## Visual Patterns and VNPS & VRG!

I feel like I’ve been preaching the gospel of vertical non-permanent surfaces and visible random groups everywhere I go these days.  The norm is set in my room – I pose the problem, give them a couple minutes of silent thought, put them in groups, and away they go.

Below is a pattern I made up quickly one morning.  It doesn’t look exciting – but guess what?  It’s doesn’t have to be.  It was close enough to full class engagement for me, which was due to a nice combination of:

1.  They believed they could do it.

2.  Vertical non-permanent surfaces and visible random groupings.

3.  Probably some other things I can’t quite pin down yet.

I’ve settled on these as my go-to questions for visual patterns.  I know I got the sketch the 10th idea from Fawn’s blog.  I never used to have them do that but when I started requiring it I was impressed with how helpful it was for a lot of my students when they ultimately wrote the equation.

1.  Sketch the 10th

(helps them immensely when writing the equation)

(sketches aren’t exact drawings.  I tell them I should be able to have them sketch the 1,000,000th)

2. How many blocks are in the 49th?

(too big for a table!  For students struggling to write an equation, having them sketch the 49th usually gets them to get it)

3. How many blocks are in the nth?

(I start the year asking it this way:  “Write an equation that relates the step number to the number of blocks in that step.  (another way to ask this question is:  How many blocks are in the nth step?)”

I would literally have that parenthesis in each problem, until I finally got to drop it.)

4. What is the largest step I could build with 1000 blocks?

The first extension.  My true goal here is the equation in #3.

5. How much of the sequence could I build with 1000 blocks?

A second extension.  It’s quadratic and I haven’t directly covered quadratics, so it will challenge those kids.  We have talked about Gauss addition so it is not completely out of their range.

On the whiteboards below you will see graphs because in this particular case I also asked them to graph the number of blocks per step, and the total number of blocks needed to build the entire sequence per step. I wanted them to have to graph something non-linear.  I think it helps further highlight what makes things linear when they work with things that aren’t.

They don’t go directly to the whiteboards.  I first give them about 5 minutes to develop their own thoughts in quiet.  Then I group them and they do their thing.

After class I always look at every whiteboard and judge how much of the conclusions are in their writing vs my writing.  I’m not sure what I gain from that but it is a research point for me right now.  There is a little bit of my writing on boards 7 and 5, but they are supplementary thoughts and not the main thinking that I wanted to the students to do.  Here are some of the whiteboards after the activity:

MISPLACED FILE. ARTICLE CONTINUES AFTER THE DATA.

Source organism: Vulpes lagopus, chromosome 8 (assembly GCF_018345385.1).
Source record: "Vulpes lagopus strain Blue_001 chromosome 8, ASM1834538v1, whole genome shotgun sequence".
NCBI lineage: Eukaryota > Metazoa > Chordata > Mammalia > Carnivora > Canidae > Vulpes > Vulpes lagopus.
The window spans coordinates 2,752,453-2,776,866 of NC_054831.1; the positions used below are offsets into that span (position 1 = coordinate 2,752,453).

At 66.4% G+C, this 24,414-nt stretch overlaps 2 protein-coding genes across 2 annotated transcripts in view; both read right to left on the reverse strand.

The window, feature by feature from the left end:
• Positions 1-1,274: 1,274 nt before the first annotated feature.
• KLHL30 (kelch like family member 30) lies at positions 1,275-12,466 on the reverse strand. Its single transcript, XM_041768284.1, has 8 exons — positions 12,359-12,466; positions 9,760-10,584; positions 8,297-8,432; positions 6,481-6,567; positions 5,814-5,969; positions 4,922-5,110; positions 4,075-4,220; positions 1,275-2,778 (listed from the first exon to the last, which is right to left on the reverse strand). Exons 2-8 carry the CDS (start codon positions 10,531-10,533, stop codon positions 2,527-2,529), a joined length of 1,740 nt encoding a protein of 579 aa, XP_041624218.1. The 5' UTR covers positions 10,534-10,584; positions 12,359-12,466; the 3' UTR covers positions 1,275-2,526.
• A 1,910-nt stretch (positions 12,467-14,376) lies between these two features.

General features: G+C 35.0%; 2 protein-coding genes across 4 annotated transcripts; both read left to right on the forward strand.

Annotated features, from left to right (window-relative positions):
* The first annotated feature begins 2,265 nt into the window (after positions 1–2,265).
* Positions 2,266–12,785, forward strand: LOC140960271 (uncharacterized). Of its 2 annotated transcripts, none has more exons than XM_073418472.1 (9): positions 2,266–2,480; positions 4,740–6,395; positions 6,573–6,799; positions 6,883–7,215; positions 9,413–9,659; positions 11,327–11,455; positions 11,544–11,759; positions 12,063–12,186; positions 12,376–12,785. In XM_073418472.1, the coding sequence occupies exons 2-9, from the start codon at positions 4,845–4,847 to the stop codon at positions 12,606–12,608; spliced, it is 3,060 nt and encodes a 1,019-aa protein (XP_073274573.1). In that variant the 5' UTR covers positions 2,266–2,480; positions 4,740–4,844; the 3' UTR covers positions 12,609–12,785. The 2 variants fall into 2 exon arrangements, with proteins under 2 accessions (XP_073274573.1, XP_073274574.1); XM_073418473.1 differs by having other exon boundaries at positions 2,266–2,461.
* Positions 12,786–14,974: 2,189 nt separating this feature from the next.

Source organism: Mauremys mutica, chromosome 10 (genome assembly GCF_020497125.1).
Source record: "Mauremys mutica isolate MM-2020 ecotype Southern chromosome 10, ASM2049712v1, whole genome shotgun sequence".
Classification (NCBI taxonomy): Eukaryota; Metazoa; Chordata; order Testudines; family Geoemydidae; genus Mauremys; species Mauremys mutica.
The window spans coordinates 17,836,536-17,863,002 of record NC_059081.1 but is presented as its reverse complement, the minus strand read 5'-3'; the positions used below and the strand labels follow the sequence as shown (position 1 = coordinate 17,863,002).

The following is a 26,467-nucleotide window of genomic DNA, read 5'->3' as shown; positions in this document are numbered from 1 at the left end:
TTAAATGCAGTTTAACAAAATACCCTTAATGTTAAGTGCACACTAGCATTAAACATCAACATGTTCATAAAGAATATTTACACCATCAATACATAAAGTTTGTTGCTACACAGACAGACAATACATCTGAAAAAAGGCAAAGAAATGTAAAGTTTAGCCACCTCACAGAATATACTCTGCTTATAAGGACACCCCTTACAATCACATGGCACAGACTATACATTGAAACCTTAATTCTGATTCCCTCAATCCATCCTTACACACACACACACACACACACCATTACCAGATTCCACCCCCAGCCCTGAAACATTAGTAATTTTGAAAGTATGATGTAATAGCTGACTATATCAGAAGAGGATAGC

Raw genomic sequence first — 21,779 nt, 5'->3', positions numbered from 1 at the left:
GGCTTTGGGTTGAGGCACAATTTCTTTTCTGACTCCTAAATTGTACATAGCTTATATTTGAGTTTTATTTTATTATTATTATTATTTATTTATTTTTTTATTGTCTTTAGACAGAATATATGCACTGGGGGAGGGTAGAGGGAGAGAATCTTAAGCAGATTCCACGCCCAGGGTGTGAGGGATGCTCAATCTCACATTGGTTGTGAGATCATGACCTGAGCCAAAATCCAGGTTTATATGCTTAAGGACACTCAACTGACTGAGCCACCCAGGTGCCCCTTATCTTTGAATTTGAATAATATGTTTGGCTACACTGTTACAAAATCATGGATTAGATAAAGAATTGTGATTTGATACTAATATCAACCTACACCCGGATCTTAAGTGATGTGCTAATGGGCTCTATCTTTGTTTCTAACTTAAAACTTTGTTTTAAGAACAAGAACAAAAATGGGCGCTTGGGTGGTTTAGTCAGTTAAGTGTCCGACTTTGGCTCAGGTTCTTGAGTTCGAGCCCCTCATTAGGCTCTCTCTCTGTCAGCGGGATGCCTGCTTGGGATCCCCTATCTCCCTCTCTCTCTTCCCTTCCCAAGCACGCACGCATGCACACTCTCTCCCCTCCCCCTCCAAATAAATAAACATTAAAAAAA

Lastly, after it was finished I had them go back to that paper with their initial thoughts and complete the problem on paper. I give them graph paper and rulers and have them make nice graphs to turn into me.  In some sense, one could think of the paper as the assignment as the whiteboard as a giant scaffolding.  But in another sense the whiteboards could be the assignment, and the paper is something that goes in the notes.  Or in another sense…

## This Is Always On My Whiteboard…

…  in geometry, for the first month.

because I can do things like this quickly

And then students get a tone of mileage out of a worksheet like this (thanks Walt!):

And it’s not “always” on my whiteboard, but it’s on there a lot  :0

Right at the beginning of geometry I want to focus on helping students draw conclusions from diagrams and given information.  Plus I have done a lot of programming and have a natural love for the IF THEN statement.

IF this THEN what?  So we got a piece of information – what does it do for us?  What does it tell us?  And since the IF THEN is not on my main whiteboard (my main one is the big one on the right of the picture above), I have no problem leaving up my IF THEN all the time.  And probably most importantly – Having it already on the whiteboard reminds me to use it.

“If angles a and b are complementary THEN a + b = 90”  I am reinforcing the point that all we know is that the two angles add up to 90.  We don’t know where the angles are located, we don’t know if they are adjacent, we don’t even know how big they are, or what color they are…  we just know that they add up to 90 degrees.

Here’s the worksheet above as a pdf:

DrawingConclusions

## Learning To Teach The Great Lessons

You don’t have to write great lessons.  But you do have to teach them.  The best lessons in the world – if delivered by an untrained hand, are sure to fall well short of their potential.